New Castle, Pennsylvania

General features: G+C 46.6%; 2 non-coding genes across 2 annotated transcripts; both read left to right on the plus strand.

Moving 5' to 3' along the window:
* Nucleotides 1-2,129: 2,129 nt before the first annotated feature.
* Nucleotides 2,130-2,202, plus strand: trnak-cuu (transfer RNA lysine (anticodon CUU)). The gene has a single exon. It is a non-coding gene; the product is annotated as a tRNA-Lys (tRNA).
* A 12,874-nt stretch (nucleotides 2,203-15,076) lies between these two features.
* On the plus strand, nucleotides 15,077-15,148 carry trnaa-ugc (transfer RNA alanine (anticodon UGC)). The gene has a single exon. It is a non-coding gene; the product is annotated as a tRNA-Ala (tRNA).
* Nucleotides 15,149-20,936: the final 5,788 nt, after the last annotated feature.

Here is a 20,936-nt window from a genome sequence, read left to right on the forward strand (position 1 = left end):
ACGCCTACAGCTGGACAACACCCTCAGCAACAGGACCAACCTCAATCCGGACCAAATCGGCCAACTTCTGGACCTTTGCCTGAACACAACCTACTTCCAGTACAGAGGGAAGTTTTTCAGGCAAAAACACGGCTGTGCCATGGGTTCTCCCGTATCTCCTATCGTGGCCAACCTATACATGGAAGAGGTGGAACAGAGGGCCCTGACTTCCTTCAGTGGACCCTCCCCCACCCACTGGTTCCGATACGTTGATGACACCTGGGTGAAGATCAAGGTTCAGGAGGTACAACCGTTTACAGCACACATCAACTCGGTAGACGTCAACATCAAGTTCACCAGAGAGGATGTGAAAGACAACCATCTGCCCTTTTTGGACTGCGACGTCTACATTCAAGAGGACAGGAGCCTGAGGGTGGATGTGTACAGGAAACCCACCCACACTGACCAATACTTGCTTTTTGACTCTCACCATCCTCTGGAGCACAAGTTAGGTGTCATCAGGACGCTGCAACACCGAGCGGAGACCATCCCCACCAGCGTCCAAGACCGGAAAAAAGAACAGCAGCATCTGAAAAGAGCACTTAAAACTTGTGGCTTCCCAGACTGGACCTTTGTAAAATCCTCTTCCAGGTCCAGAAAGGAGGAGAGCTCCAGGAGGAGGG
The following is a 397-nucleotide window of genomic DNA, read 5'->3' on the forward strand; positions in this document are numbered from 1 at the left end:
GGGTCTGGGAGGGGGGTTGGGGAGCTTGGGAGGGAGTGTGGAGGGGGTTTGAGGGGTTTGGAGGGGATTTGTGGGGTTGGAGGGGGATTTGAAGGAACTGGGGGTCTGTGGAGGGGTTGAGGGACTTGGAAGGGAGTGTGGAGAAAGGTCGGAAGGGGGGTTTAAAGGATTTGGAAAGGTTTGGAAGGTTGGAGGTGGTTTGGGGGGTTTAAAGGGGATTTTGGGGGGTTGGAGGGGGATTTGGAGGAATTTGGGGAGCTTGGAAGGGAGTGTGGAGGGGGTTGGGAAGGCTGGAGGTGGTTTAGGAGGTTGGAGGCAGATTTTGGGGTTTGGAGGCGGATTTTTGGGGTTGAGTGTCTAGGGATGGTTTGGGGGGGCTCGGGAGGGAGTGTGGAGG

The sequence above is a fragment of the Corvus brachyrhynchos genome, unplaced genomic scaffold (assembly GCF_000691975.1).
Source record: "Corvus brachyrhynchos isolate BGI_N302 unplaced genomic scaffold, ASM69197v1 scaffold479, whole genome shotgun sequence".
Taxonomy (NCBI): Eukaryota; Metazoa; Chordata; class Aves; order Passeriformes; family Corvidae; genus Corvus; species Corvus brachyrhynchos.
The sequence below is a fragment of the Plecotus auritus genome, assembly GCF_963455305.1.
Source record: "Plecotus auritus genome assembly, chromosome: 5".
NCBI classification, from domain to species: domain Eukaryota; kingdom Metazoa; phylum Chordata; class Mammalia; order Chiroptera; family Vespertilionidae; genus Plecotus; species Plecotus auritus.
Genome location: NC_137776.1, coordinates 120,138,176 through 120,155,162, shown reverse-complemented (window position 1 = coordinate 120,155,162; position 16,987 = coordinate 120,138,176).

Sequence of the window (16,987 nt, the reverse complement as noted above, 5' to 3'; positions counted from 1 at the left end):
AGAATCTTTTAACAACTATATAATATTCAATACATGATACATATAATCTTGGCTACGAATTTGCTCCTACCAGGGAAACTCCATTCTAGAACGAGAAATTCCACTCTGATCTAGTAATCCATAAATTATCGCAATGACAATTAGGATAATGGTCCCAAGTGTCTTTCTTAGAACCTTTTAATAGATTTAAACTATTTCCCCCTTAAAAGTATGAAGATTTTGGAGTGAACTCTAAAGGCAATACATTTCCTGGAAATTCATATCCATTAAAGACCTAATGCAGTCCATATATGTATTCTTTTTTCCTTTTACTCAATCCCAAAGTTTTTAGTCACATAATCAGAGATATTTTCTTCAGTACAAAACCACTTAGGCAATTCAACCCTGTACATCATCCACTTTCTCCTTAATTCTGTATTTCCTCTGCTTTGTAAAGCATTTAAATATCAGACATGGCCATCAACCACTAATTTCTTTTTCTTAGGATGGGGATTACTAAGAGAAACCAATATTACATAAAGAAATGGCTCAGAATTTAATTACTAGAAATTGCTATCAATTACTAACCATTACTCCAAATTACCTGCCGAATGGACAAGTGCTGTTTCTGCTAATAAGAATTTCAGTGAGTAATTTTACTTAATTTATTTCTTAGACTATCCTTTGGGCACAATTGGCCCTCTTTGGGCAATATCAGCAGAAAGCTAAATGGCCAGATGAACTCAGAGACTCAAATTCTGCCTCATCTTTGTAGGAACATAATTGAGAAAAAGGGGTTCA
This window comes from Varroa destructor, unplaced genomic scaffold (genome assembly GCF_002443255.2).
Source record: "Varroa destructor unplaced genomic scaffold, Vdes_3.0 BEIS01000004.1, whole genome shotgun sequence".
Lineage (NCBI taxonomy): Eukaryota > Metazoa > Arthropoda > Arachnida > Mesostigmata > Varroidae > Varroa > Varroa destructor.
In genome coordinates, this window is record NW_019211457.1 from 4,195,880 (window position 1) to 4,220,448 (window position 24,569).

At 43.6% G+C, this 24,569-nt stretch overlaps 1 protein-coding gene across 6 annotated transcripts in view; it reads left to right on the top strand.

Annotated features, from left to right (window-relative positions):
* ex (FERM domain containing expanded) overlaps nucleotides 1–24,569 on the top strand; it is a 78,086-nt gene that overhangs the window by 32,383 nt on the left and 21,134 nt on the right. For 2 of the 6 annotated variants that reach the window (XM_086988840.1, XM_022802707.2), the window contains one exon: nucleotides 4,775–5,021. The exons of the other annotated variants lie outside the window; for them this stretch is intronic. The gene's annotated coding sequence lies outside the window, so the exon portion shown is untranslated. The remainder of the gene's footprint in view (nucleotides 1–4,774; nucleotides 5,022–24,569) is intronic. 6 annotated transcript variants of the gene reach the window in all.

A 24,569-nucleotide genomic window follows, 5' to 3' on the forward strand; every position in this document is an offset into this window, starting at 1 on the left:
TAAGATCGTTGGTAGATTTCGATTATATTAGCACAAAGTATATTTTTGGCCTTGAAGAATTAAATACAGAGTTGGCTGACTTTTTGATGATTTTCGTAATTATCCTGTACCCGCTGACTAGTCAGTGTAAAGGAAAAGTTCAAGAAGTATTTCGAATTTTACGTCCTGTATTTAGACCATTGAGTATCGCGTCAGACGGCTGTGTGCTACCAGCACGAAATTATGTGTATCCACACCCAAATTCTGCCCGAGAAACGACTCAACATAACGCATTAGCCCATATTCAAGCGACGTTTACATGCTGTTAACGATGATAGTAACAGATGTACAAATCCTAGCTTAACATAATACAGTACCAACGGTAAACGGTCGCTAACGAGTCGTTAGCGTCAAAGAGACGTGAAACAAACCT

the city to work in the mills and nearby limestone quarries. By this time, NewCastle was one of the fastest-growing cities in the country, and with the construction of the largest tin plate mill in America, it also became the tin plate capital of the world. In addition, steel and paper mills, foundries, a bronze bushing factory, ceramic factories, and car-construc- tion plants contributed to the local economy. In the 1920s, NewCastle enjoyed its greatest prosperity, and also established its identity as both the “hot dog capital of the world,” and the “fireworks capital of America.” Its chili dogs are the product of Greek immigrants who came to NewCastle in the early 20th century and established restaurants along with their homes.The notoriety for fireworks is credited to two local fireworks companies of international stature, S.Vitale Pyrotechnic Industries, Inc. (Pyrotecnico) and Zambelli Internationale. In the 1930s, the city, along with most cities of America, suffered during the Great Depression; in the 1940s, industry temporarily surged during wartime. In 1950, the population peaked at 48,834, but NewCastle’s fortunes began to decline over the next few decades as manufacturing companies moved overseas and the city became part of the country’s “rust belt,”with its population dwindling to 28,334 by 1990. The city’s economy and population continued on a downward spiral into the new century, and in 2007, NewCastle went into what is known as “Act 47,” a stipulation in Pennsylvania state law regarding financially distressed communities. Getting out of NEWCASTLE, PENNSYLVANIA “47”has been the main priority of Mayor Anthony Mastrangelo,who grew up in NewCastle, spent his professional life elsewhere as a hospital adminis- trator, and returned to the city to run for mayor and help shore up its finances. “The previous administration used to borrow money to meet operating expenses,”Mastrangelo explains. “So, consequently, they had a short-term service debt that was over $5 million. With a gen- eral fund of only $14-15 million, that’s a third of our budget.” So,with the approval of the City Council and the state, NewCastle implemented a recovery plan with 154 initiatives–things that it needed to do to cor- rect its financial situation.“My first objective was to hire a Chief Financial Officer,”Mastrangelo recounts. “The Act 47 coordinators said that under the pro- gram, I needed a CFO. So,we hired Stephanie Dean in 2008. “When I took over, there was $450 in the general fund, and I had access to no other funds, at all,”Dean remembers.“Obviously, there were severe issues.A lot of themwere cash management and bad inter- nal controls in accounting, and not knowing, day-to- day, howmuch money we had.” The city administration went to work to reduce its debt and build up its cash accounts. For example, in 2010, it sold its sanitation system to the new- ly-formed NewCastle Sanitation Authority.“We set- tled on $17.3 million and they are now responsible for sanitation,”Mastrangelo says.“With that money, we spent $14 million to reduce debt; we spent $2 million to pave streets; and the rest,we put in reserve.”The city also turned over the responsibility